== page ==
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I get plenty of questions in various comments throughout the website, but I also get comments and questions via the Project Swole Contact Form.
Generally I address those questions through e-mail, but often I do not have the time to reply to each and every question personally.
From now on I want to take a more proactive approach to answering Your Health Questions by posting them separately in the blog. This way we can be sure that everyone benefits from the Q & A.
“Is there an age limit to starting to do body building or can you start at any age?”
Well you certainly can start at any age, but you should put limits on the amount of strain you put on the body, and you certainly wouldn’t want kids and young teens competing in ‘bodybuilding’.
There isn’t any need for a kid to have to focus on symmetry, isolated hypertrophy, or dieting to get lean for a show. In fact that might even be child abuse.
As far as weightlifting, I wouldn’t want my kids doing much squatting, deadlifting, or Olympic lifting before the age of 13. I think a solid foundation should be built around bodyweight exercises, focusing on form and discipline, for younger children.
Real weightlifting probably shouldn’t start for most boys until age 13, but kids can do things like bodyweight squats, push ups, pull ups if they can manage it, and abdominal exercises as soon as they gain proper control over their motor skills.
Injuries Are Bad, mmkay?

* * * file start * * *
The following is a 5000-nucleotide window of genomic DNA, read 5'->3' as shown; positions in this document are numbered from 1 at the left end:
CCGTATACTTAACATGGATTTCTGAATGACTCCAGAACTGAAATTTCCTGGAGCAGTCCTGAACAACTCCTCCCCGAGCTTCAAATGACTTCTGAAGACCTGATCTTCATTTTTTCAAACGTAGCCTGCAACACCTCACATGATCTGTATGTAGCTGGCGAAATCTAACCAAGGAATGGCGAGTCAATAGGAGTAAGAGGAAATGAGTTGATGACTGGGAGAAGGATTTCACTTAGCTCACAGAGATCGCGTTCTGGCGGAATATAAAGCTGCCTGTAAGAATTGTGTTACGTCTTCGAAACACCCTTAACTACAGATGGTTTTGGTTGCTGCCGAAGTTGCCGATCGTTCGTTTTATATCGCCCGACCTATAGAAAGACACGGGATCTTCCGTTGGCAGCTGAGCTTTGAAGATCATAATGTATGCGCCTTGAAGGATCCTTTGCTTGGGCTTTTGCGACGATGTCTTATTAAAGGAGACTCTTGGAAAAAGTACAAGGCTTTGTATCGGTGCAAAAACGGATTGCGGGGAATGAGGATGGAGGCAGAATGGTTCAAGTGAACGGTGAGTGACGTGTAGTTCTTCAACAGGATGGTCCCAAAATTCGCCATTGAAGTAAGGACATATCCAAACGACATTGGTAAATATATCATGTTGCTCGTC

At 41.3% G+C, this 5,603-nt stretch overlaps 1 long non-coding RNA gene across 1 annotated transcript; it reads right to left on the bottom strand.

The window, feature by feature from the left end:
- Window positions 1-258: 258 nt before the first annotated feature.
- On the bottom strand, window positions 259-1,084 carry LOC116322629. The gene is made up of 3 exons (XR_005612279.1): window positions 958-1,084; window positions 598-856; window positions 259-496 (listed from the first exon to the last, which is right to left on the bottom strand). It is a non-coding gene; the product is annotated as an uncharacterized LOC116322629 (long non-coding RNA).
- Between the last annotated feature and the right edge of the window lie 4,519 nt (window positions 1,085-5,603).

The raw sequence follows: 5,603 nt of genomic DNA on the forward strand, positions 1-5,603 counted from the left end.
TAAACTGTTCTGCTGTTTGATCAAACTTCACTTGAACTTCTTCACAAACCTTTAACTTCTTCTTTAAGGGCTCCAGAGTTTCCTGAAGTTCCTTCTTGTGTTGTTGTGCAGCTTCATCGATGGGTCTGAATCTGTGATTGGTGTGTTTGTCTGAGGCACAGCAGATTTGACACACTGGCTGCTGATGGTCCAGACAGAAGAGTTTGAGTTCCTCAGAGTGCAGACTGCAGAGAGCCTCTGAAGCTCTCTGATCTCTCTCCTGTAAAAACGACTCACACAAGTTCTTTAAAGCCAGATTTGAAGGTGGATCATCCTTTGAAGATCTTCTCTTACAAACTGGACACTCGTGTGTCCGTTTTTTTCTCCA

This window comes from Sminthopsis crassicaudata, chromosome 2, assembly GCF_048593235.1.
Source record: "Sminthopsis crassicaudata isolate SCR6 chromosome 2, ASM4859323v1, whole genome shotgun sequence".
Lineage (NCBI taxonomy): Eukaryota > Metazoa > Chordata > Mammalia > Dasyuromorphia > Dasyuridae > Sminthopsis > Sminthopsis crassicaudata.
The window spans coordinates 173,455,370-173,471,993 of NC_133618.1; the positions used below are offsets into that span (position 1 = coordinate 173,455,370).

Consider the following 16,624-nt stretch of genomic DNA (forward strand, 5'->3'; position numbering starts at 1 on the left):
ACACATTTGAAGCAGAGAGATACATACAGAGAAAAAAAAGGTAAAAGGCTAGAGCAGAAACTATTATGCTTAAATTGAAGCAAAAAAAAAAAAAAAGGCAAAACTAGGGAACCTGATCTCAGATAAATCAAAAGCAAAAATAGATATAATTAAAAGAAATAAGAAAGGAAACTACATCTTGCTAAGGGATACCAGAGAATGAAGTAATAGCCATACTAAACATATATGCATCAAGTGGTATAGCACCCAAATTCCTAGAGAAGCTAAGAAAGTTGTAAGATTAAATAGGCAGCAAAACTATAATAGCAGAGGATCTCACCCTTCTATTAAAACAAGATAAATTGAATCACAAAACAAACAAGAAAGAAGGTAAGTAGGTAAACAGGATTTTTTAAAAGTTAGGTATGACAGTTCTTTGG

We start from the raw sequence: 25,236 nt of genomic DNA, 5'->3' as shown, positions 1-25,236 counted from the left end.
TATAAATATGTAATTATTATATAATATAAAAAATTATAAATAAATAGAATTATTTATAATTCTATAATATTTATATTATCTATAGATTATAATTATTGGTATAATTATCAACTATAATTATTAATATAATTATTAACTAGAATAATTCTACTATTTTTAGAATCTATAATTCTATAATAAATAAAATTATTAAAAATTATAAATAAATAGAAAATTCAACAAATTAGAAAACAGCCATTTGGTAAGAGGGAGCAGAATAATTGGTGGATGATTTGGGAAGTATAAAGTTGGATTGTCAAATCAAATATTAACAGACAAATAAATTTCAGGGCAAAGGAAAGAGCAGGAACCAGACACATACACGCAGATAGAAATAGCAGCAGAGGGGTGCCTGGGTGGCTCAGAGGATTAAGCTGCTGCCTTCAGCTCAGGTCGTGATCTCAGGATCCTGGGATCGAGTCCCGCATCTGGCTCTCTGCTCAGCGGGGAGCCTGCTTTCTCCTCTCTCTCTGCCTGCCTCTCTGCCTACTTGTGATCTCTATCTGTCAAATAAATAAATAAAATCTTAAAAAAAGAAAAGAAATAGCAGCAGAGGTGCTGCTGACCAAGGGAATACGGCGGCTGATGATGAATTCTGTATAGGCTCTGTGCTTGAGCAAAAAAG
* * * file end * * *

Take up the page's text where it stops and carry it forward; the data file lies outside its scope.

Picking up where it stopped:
I wouldn’t want a kid or young teen to mess up his back, neck, knees, shoulders, hips, elbow, or any other vital joint or muscle, just because he doesn’t have the motor skill, knowledge, or experience to train properly.
I mean, there’s really no limit to when you can start a kid in martial arts or gymnastics. I would rather see kids under 13 working on that type of training while practicing bodyweight exercises.
It Depends on the Person
I know a 3 year old that does flips, handstands, break dances, and can do a full split.
I know another kid who is almost 8 but can’t ride a bike without training wheels. It all depends on the person.
With my kid, he’s always trying to pick up my dumbbells, but they are just too heavy and he can’t grasp the concept of “lift with your legs” and “don’t round your back” quite yet. When he’s 12 or 13 I will begin to teach him the fine art of weight training. For now he just doesn’t get it and I don’t want him to get hurt.
Get Kids Involved with Other Sports
Some kids play hockey and football, which are both pretty rigorous and dynamic sports at times. Some other options are soccer and baseball, martial arts and gymnastics. These are all fun activities to be involved in and they don’t involve lifting 100 lbs over your head.
By all means, involve your child in whatever he or she wants to try, but if you plan to get a younger person into weightlifting or bodybuilding, I highly suggest you consult that child’s physician before attempting anything. That’s just my opinion.